In Illinois, you can get a DUI (driving under the influence, also known as drunk driving) if you drive with a blood alcohol concentration (BAC) of 0.08% or higher, regardless of whether your driving ability was actually impaired. And the law in Illinois says that if you are driving a vehicle, you have given consent to submit to a chemical test for the purpose of determining the amount of alcohol in your blood. Here are some details on the consequences of refusing to take a chemical test in Illinois and other details about Illinois DUI law.
In Illinois, what are the consequences of refusing to take a chemical test (usually a breathalyzer or blood test) when suspected of DUI?
Here are the consequences for not taking a breathalyzer or blood test in Illinois, broken out by whether this is your first, second, or third offense:
1 year license suspension
3 years license suspension
3 years license suspension
In Illinois, when do police have to measure your blood alcohol content (BAC)?
In Illinois, law enforcement officers are supposed to measure your BAC at the time of driving. However, prosecutors may be able to prove your culpability for DUI even if your BAC is taken later than this time.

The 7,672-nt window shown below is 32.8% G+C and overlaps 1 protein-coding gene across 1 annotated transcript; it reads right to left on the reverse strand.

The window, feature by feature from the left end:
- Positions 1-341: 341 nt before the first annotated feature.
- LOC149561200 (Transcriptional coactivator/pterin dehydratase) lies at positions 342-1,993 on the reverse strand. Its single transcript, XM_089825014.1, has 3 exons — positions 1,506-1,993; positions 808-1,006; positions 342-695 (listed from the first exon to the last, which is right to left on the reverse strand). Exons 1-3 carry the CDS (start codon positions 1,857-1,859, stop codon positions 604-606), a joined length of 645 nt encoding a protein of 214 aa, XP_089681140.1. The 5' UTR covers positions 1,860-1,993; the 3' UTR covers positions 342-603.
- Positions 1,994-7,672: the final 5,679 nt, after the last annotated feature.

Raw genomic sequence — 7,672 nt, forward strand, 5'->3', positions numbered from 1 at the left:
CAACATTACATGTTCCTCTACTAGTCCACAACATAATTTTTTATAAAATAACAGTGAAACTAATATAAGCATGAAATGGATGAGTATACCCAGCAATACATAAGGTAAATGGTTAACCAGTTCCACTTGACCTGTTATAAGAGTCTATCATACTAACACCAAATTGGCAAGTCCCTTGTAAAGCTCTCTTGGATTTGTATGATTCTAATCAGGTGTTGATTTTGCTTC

What is the maximum BAC for drivers under 21 in Illinois?
In Illinois, the maximum blood alcohol content (BAC) for drivers who are under 21 (considered minors under some drinking and driving laws) is 0%. Illinois is a "zero tolerance" state. Also, additional license suspensions apply for drivers under 21.
What are the minimum jail times for a DUI in Illinois?
Here are the minimum jail times for a DUI in Illinois, broken out by whether this is your first, second, or third DUI offense:
No minimum jail sentence
5 days jail or 240 hours community service
No minimum jail sentence but sentenced as "aggravated DUI"
How long will prior DUI convictions remain relevant for sentencing purposes in Illinois?
In Illinois, prior DUI convictions stay on your record (and can be counted against you when you are being sentenced for another DUI/DWI offense) for 5 years.
Can a DUI be “pleaded down” to a "wet reckless" in Illinois?
No, a plea bargain for a conviction of "wet reckless" (reckless driving involving alcohol) is barred by statute in your state. If you are interested in contacting a lawyer to assess your options, you can find a DUI lawyer in your area in Nolo's Lawyer Directory.
Are ignition interlock devices (IIDs) required for convicted DUI offenders in Illinois?
Yes, IIDs are required for all persons convicted of a second offense.
Where can I get more information about DUI laws in Illinois?
Nolo's DUI/DWI topic has many helpful articles, including a Drunk Driving, DUI, and DWI FAQ. For more help after a DUI arrest, see Nolo's Lawyer Directory, where you can view in-depth profiles of Illinois DUI attorneys in your area.
Last updated on 09/01/2010.